How to rehearse Shakespeare with the Royal Shakespeare Company

Like Quince says in 'A Midsummer Night's Dream', "Come, sit down, every mother's son, and rehearse your parts!" I'll try and make that rehearsal period a bit smoother.

How to rehearse Shakespeare with the Royal Shakespeare Company

By now, it's likely that you have heard about the Royal Shakespeare Company from either your teachers, lecturers, parents, peers, colleagues, brochures or frankly on the side of a bus. But, if not, the 'RSC' is an extensive British theatre company, designed to commemorate William Shakespeare's works. They have been doing so since 1961 and regularly produce 20 shows per year in Stratford-Upon-Avon and London.

With this history (and a Royal Chartership), frankly, they are the 'be all and end all' for Shakespeare and hire the most knowledgeable scholars, vocal directors, artistic director and actors.

As an actor, if you wince or snigger at the word 'Shakespeare', you won't be able to advance in this industry. Fact. He's significant for these reasons. So, I met with the fantastically talented actors Hannah Morrish and Tom Lorcan, who play Portia and Messenger respectively. Assistant Director Marieke Audsley supplied her vast knowledge on how to enchant her audience.

So how does one 'do' Shakespeare? Well, Audsley starts with the basics of reading everything about your character. Firstly, "what is said about your character by other characters" and then researching previous productions. Then, obviously having an idea about the world in which the play is set. "As much as you can read, the better," Morrish says.

Knowledge is power and a greater understanding about what you are doing is always beneficial in order to give your all to the text and given circumstances. Professor Mary Beard is a must read for the cast; for whom Audsley will set as homework to complete and share with the cast. I know, the audience found that funny, too - homework for adults.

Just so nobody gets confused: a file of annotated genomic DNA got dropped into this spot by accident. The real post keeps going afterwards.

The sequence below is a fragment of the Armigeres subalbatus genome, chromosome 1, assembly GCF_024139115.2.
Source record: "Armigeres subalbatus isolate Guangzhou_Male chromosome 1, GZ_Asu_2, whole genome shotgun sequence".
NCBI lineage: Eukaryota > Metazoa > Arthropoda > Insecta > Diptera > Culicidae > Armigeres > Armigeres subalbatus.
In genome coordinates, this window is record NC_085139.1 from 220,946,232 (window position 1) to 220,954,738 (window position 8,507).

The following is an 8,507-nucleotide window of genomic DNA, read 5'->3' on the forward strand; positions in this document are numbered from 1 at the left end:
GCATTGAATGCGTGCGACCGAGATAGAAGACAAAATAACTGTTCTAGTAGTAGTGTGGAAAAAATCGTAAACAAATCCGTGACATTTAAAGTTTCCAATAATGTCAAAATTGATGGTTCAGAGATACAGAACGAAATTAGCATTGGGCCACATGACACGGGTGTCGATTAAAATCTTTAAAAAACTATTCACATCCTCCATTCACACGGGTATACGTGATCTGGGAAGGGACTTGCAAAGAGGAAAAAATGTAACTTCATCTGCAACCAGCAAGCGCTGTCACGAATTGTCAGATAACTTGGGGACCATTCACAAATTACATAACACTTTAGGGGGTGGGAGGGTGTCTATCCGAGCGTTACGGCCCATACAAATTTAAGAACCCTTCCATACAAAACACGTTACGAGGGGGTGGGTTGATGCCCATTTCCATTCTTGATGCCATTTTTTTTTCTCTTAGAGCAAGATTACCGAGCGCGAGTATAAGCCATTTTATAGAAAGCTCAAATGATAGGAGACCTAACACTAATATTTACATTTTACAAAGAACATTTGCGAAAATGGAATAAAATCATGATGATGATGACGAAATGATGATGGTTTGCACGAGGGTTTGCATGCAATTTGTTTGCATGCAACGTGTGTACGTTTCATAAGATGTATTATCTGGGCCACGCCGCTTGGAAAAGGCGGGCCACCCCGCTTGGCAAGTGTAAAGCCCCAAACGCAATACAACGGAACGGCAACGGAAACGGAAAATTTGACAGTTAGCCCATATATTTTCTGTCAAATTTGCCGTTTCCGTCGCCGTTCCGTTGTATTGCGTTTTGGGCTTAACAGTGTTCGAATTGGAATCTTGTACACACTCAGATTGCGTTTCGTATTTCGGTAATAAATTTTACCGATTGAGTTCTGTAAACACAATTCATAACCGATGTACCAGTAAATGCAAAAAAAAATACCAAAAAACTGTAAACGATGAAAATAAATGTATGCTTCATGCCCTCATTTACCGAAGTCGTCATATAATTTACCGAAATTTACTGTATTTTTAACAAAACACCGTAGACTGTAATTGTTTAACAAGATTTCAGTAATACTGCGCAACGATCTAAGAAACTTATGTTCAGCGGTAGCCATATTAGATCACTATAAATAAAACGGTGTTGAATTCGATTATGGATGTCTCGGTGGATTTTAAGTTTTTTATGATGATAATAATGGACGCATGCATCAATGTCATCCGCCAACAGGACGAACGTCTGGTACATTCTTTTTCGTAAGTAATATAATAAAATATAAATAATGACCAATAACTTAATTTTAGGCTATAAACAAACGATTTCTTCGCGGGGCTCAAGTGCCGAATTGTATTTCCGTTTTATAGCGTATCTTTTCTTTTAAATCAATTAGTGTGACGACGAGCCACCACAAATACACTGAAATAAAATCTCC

Next, Audsley discusses the three aspects of a text that the actors are to look out for: questions, statements, commands. "All three structures say something about how the text needs to be delivered and what the character is thinking," states Lorcan.

Afterwards, like the Stanislavski technique, the trio apply active analyses for the crowd (which can be understood here). To go one step further, actors need to understand what the character wants from the scene (this is their 'intention'). This could simply be: 'To get Julius to stay', 'To leave my wife' or 'To get revenge on Caesar'.

Secondly, actors must know how their character is planning to achieve their intention (these are 'tactics'). Tactics are normally subjunctive, dynamic verbs, such as: to flirt, to humiliate, to shock, to repel, to avoid, to refuse, to push away.

Thirdly, the actors must understand what obstacles are in the way of achieving that intention. Examples could include: the character's social status, gender, age, experience, income/power level or perhaps their 'fatal flaw'. Hamlet's fatal flaw was an inability to act quickly (or 'procrastinate'), whilst Othello's was his race. Cast are friendly and will exchange ideas with others, in order to support their colleagues and of course enrich the creative process.

You've reached the end, how about you try applying the tips expressed here to your next script?

This article was first published 21 July 2017

Header Image Credit: Image courtesy of Flickr/luminarie


Kheira Bey

Kheira Bey Contributor

A very busy bee in the arts world. Kheira is an actress, living and working in London and loves anything fresh in the world of theatre, film and art. She works across theatre and film, and is trying to get better at watering her plant collection. She has previously contributed to: Voice Magazine, The Everyday, The Sun and Good Morning Britain; and is passionate about championing female narratives and new work. Arts Award Activist 2016/17 and Vaults Festival fanatic.

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